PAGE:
18.30 Conference Reception


Thursday, 14 September 2017                                        

Venue: Doelenzaal, University Library, Singel 425, 1012 WP Amsterdam

9.00 Registration and Coffee

9.30 Welcome by Jonathan Zeitlin (ACCESS EUROPE, Scientific Director)

9.40 Introduction: Western Europe’s Age of Technocracy

Camilo Erlichman (Amsterdam) and Peter Romijn (Amsterdam)

10.00 Panel 1: Demos and Technos

Chair: Michael Wintle (Amsterdam)

Daniel Knegt (Amsterdam): The Lure of “Realism”: French Intellectuals between Technocracy and Fascism, 1930-1950

Stefan Couperus (Groningen): A ‘Functional Demos’ or an ‘Expert Technos’? Debating State-Society Relations and State Governance in Interwar Europe

Antonio Costa Pinto (Lisbon): Technocracy, Corporatism, and the Development of “Economic Parliaments” in Interwar Europe

11.30 Coffee

12.00 Panel 2: Technocracy and Political Orders

Chair: Camilo Erlichman (Amsterdam)

Martin Conway (Oxford): Allies or Enemies? Technocracy and Conceptions of a Democratic Order in Europe after 1945

Ido de Haan (Utrecht): Democracy, Keynesianism and Early Neo-Liberalism in Postwar Europe

13.00 Lunch

14.00 Panel 3: Global Expertise

Chair: Peter Romijn (Amsterdam)

Sandra Khor Manickam (Rotterdam): Technocracy in a Time of War: Governing Malaya and Singapore during the Japanese Period

Robin de Bruin (Amsterdam): Dutch High Official Hans Max Hirschfeld (1899-1961) and the Convenient Marriage between Colonialism and Saint-Simonian Technocracy

Marijke van Faassen (Amsterdam): Modelling Society by Migration Management:  Exploring the Role of (Dutch) Experts in 20th Century International Migration Policy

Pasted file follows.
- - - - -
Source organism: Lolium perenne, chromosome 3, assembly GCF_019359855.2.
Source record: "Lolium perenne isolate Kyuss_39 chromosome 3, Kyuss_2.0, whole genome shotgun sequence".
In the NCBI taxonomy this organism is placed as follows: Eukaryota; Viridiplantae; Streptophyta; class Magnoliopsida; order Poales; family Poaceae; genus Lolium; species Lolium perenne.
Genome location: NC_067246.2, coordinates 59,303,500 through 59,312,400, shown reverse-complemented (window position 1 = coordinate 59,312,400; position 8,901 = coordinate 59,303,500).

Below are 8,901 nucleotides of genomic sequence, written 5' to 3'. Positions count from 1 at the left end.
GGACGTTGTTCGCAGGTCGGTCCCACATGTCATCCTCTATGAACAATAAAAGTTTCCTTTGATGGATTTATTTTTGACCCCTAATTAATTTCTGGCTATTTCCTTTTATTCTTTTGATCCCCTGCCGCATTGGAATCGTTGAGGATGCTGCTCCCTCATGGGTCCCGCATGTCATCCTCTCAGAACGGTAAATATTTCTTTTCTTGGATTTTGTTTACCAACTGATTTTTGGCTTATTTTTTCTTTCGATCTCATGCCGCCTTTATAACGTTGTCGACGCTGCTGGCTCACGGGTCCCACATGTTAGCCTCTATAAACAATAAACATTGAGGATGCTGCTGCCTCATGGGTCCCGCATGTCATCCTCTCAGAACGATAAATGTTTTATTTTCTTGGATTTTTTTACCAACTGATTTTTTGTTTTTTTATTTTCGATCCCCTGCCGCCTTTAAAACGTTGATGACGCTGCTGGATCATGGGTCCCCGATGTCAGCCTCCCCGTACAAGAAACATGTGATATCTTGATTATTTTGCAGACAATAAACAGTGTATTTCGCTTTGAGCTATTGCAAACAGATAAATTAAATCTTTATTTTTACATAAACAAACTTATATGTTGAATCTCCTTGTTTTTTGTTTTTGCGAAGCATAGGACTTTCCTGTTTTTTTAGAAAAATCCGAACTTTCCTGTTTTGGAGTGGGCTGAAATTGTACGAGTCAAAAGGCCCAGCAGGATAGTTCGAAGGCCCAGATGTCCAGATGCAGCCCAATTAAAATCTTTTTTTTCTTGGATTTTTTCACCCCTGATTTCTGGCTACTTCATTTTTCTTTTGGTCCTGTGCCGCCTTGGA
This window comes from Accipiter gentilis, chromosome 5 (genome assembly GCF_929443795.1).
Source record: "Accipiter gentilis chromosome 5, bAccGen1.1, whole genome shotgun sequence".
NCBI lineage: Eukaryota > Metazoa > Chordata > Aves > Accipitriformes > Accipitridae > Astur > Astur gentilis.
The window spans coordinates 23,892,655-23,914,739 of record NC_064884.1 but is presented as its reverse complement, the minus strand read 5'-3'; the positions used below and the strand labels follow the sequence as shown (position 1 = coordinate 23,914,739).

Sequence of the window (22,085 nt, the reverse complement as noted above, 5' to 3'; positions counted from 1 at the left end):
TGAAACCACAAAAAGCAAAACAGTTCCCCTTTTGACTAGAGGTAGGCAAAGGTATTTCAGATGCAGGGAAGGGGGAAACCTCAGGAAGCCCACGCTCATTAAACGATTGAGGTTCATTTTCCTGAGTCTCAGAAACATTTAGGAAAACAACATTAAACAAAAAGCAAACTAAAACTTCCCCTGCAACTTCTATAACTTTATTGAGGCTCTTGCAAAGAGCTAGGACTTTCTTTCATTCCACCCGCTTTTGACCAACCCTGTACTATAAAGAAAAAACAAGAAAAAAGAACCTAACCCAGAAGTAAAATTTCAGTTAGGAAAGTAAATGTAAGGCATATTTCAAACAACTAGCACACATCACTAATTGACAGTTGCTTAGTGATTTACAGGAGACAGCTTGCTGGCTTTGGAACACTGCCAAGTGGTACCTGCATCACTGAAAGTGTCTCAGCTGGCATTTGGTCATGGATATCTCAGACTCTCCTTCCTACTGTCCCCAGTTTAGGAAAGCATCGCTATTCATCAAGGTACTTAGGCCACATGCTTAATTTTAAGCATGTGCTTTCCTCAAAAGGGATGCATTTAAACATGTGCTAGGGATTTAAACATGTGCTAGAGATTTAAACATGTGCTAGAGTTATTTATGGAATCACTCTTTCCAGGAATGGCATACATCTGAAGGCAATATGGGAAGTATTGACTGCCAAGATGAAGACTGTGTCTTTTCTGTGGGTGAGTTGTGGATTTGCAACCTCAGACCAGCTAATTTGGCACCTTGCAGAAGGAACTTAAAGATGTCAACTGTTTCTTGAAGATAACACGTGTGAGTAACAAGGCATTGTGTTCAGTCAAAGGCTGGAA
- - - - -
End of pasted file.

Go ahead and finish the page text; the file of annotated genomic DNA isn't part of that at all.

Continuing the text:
15.30 Coffee

16.00 Panel 4: The Ascent of Experts?

Chair: Artemy Kalinovsky (Amsterdam)

Joachim Lund (Copenhagen): Business in Government: Elites, Technocracy and Political Change in Denmark, 1900-1945

Raphael Van Lerberge (Brussels): The Techno-Political Transformation of Social Security in Belgium, 1937-1970

Hervé Joly (Lyon): The Finances and Mines Inspectors: Two Concurrent Groups of Technocrats in the French Power Elite, 1930-1970s

17.30 End of Day 1


Friday, 15 September 2017

Venue: Doelenzaal, University Library, Singel 425, 1012 WP Amsterdam

9.00 Coffee

9.30 Panel 5: The Techno-Politics of Space

Chair: Luiza Bialasiewicz (Amsterdam)

Jens van de Maele (Ghent/Antwerp/Brussels): Technocratic Models of Governance in 1930s Belgium: A Case Study on Ministerial Office Architecture

Martin Kohlrausch (Leuven): Modernist Architects as a New Technocratic Elite: Central Europe between the Wars

10.30 Coffee

11.00 Panel 6: Technocracy and European Integration

Chair: Liz Buettner (Amsterdam)

Liesbeth van de Grift (Utrecht): Governing a Green Europe: The Role of Agricultural Interest Groups in Agricultural Policy-Making in Postwar Europe

Koen van Zon (Nijmegen): Brokering Expertise: The European Communities between Dirigisme and Decentralization, 1952-1967

Patricia Clavin (Oxford): Technocracy and the Boundaries of Europe in the World, 1920-1973

12.30 Lunch

13.30 Final Roundtable

14.30 End of Conference

Contact Info: 

Dr Camilo Erlichman

Department of History, European Studies and Religious Studies

University of Amsterdam 

Contact Email: